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Baker, once (and future?) paper boy

Governor Charlie Baker is proud of his paper boy past.

Chris Morris for The Boston Globe

Governor Charlie Baker is proud of his paper boy past.

It’s too early to say if Governor Charlie Baker can deliver on all his promises, but delivering newspapers? He’s all over it.

At a press conference earlier this week to announce $5 million in job training funds, Baker recalled what work has meant to him over the years — and couldn’t resist taking what seemed to be a good-natured jab at the Boston Globe’s recent delivery woes.

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“I’ve been working since I was probably 10. I had a paper route way back in the day — I was pretty good at it, by the way,” he said, looking directly at a Globe reporter, as the room erupted in laughter.

Baker was no delivery dilettante, it turns out.

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Growing up in Needham, he delivered the Daily Transcript of Dedham for several years, by bicycle, pulling a cart full of newspapers. When his father got a job with the Nixon administration and the family moved to Washington, D.C., he delivered The Washington Post. (His family eventually moved back, and Baker covered high school sports for the paper he once delivered).

Baker isn’t the only local paper boy to rise through the ranks of Massachusetts politics. His predecessor Deval Patrick also delivered newspapers, in Milton, while he was a student at Milton Academy.

“Work fills me with purpose,” Baker continued at the press conference.

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Baker did not offer to further fulfill his purpose by volunteering to help deliver the Globe, however. — KATIE JOHNSTON

MIT channels its inner rock star

Of all the tributes being paid to the late David Bowie, perhaps one of the most curious is happening at a place not often associated with music, let alone with an iconic gender-bending British rock star: the Massachusetts Institute of Technology.

Defying its stereotype as a haven for all things math and science, MIT will host a sold-out concert tribute to Bowie, who died this month of pancreatic cancer, at Kresge Auditorium in Cambridge Friday.

The featured music will be two symphonies by classical composer Philip Glass, one called “Low” and the other called “Heroes,” inspired by Bowie albums of the same names.

An all-volunteer orchestra of about 80 people — assembled in just the past two weeks — will perform the pieces. Somehow, despite their hurried assembly, they’ve even found time to rehearse, according to Clarise Snyder, director of MIT’s concerts office.

Directing the orchestra will be MIT music professor Evan Ziporyn, who helped organize the event with Richard Guerin, manager of Glass’s record label, Orange Mountain Music. And because the musicians are volunteering their time, all proceeds will benefit the MIT Cancer Research Fund, Snyder said.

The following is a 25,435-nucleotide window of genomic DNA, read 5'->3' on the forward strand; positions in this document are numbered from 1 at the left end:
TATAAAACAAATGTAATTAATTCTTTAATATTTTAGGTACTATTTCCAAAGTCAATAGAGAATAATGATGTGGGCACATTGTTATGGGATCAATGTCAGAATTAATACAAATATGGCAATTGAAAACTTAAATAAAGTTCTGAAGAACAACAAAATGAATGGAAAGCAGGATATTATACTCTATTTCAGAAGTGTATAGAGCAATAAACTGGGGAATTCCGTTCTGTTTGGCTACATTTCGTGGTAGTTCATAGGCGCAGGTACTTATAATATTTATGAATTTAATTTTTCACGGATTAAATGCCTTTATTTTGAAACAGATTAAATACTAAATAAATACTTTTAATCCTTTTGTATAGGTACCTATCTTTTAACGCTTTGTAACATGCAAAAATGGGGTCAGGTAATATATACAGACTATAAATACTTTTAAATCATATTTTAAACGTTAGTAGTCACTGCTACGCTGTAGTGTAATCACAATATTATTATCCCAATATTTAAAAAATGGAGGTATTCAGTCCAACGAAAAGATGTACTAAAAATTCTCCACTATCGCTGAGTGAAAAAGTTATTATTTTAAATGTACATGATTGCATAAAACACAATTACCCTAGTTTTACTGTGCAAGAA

— SACHA PFEIFFER

Patrick Kennedy joins Quartet Health board

Patrick Kennedy made waves with a controversial tell-all book last year, detailing his famous family’s struggles with mental illness and addiction. It got people talking about tough issues. But the former congressman is not stopping there; he wants to change the way the health care system deals with mental illness.

About the same time he released his book, Kennedy joined the board of Quartet Health, a New York-based startup working to improve access to mental health care. Its app helps primary care physicians connect with psychiatrists for consults. Through partnerships with insurance companies, Quartet also crunches patient data to figure out who might benefit from services. The company raised $7 million last year.

“What Quartet is designing is the model of care that we need going forward,” said Patrick Kennedy, son of the late senator Ted Kennedy.

Quartet is growing in Massachusetts: Steward Health Care System, one of the state’s largest networks of doctors and hospitals, has signed up to use Quartet’s services. It also partners with Blue Cross Blue Shield of Massachusetts, the state’s largest commercial health insurer.

Kennedy’s pitch for the company is essentially this: spend more money on services now to help prevent serious and more costly health problems that happen when mental illness like depression and anxiety go untreated.

“What speaks to these [insurers] is that paying more for mental health not only is the right thing to do, but actually produces more savings for them,” Kennedy said.
— PRIYANKA DAYAL MCCLUSKEY

Mr. Spock’s COPD story

Boston native Leonard Nimoy , the actor who enthralled millions of Trekkies in his iconic role as Mr. Spock in the television series Star Trek, is the subject of a documentary set to be completed this summer to raise awareness of chronic obstructive pulmonary disease.

Nimoy died of the disease known as COPD last Feb. 27. In the year before his death, Nimoy — who started his decades of smoking as a teenager in Boston’s West End — spoke openly on television and in social media about the disease and the dangers of smoking.

His daughter, Julie Nimoy , who finally compelled her father to give up the habit, is co-producing the documentary with her husband David Knight . They start work next month on the film, called “COPD: Highly Illogical — A Special Tribute to Leonard Nimoy,” and plan to have it ready for the 50th anniversary of Star Trek later this year.

“My Dad was very private about his personal life, and especially his health,” said Julie Nimoy, a chef, baker, and documentary maker. “He didn’t want us to worry. For him to tell the world he had COPD, that was cathartic. It was huge for him.”
— ROBERT WEISMAN

Can’t keep a secret? Tell us. E-mail Bold Types at boldtypes@globe.com.
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